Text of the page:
Sultanahmet, once the seat of the Byzantine and Ottoman empires, is a living testament to Istanbul’s layered history. Sultanahmet district hosts a constellation of historic landmarks, such as the awe-inspiring Hagia Sophia, the magnificent Blue Mosque, and the grand Topkapi Palace.
Alongside these, the Basilica Cistern and the ancient Hippodrome stand as proud remnants of a bygone era. Amidst this, the bustle of the Grand Bazaar and the fragrant Spice Bazaar infuse the air with an unmissable vitality. Indeed, Sultanahmet effortlessly melds centuries of history with the vibrant pulse of contemporary Istanbul.
I’ll show you how to spend a day in Istanbul’s Sultanahmet Old City and give a quick rundown on places like the Hagia Sophia and the Blue Mosque.
Note that we have a separate guide for each of the awesome places here that you can check by clicking the links below.
Must Places to See in Sultanahmet
1) Hagia Sophia – The one and only!
The Hagia Sophia, also known as Ayasofya, is a unique cultural landmark in Istanbul. Initially a Byzantine cathedral, it later became an Eastern Orthodox church before being converted into a mosque during Ottoman rule in the 15th century. Since 1935, it has served as a museum, allowing visitors to appreciate its diverse history. In 2020, it was converted back into a mosque.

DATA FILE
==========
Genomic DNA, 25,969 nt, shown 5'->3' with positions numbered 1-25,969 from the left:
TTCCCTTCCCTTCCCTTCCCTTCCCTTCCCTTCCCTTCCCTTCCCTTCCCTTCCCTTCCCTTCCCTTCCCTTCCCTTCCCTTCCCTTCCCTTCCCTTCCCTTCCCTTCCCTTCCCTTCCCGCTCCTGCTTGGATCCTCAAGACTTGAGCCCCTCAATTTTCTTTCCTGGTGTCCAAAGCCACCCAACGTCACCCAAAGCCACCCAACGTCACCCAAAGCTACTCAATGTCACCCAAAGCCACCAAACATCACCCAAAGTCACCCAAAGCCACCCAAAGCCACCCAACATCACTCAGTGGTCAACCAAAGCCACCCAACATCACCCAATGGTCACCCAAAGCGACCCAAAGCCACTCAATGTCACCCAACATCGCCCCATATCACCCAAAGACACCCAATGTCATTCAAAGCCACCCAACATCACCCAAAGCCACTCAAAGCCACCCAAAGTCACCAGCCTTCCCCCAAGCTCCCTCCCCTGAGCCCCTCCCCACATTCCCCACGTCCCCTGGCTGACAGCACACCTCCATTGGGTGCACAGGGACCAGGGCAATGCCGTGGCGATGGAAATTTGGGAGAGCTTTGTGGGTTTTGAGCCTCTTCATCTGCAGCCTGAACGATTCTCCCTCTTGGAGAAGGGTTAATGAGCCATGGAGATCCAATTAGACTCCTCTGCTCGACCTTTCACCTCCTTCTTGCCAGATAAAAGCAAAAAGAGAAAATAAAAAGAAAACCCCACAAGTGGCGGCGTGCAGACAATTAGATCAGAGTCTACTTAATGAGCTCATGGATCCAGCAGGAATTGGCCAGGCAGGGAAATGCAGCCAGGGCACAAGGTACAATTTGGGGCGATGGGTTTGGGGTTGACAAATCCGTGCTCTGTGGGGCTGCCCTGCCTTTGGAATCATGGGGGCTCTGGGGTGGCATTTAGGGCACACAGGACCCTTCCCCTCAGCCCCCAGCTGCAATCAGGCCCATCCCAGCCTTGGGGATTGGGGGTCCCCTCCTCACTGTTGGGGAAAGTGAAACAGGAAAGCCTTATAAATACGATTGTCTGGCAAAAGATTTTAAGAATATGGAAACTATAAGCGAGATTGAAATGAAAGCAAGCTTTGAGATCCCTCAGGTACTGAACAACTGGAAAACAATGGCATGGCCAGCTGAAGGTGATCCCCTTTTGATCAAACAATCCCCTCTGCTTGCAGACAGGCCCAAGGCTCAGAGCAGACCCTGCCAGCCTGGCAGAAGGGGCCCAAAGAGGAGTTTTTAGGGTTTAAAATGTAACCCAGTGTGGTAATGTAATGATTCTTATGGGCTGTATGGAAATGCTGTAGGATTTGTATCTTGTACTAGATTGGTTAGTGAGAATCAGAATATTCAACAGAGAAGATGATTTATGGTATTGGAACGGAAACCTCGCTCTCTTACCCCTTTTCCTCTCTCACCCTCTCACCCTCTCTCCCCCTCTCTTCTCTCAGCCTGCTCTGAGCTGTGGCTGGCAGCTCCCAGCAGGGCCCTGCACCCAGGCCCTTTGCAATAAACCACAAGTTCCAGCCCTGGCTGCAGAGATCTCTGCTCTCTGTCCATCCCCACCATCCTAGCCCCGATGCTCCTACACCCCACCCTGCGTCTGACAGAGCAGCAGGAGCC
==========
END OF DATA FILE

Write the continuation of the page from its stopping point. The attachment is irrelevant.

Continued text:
The architecture of the Hagia Sophia is impressive, with a massive dome and flanking minarets. Its interior showcases a captivating blend of Christian mosaics and Islamic calligraphy, representing its different historical periods. Every corner of the Hagia Sophia tells a distinct story, making it an essential attraction when visiting Istanbul.
Address: Sultan Ahmet, Ayasofya Meydanı, 34122 Fatih/İstanbul
2) Topkapi Palace
Topkapi Palace is another jewel of Istanbul. It was the main residence and administrative headquarters of the Ottoman Sultans during their reign. It is vast, with four main courtyards and many smaller buildings.
You can explore the Harem, where the Sultan’s family lived, the Imperial Treasury, full of dazzling artifacts, and the palace kitchens, which provide a glimpse into the royal lifestyle of the era. Its position on the Seraglio Point offers splendid views over the Golden Horn and the Sea of Marmara. Topkapi Palace is more than just a beautiful building; it’s a journey back in time to the Ottoman era.
The Hippodrome of Constantinople, now Sultanahmet Square, was the social and entertainment hub of Byzantine Constantinople.
Once a stadium that could accommodate tens of thousands of spectators, it’s now home to three main ancient monuments: the Serpentine Column, the Obelisk of Thutmose III, and the Walled Obelisk. Today, the Hippodrome is a place of peace and relaxation, but these monuments bear witness to its vibrant past.
4) Basilica Cistern (Sultanahmet mosque)
The Basilica Cistern is one of the largest ancient cisterns that lie beneath Istanbul. This subterranean structure, built in the 6th century during the reign of Byzantine Emperor Justinian I, could store 80,000 cubic meters of water. Today, it’s an eerie yet enchanting space with its 336 marble columns, two of which are carved with the head of Medusa. Walking through this mysterious and cool underworld is an intriguing break from the hustle and bustle of the city above.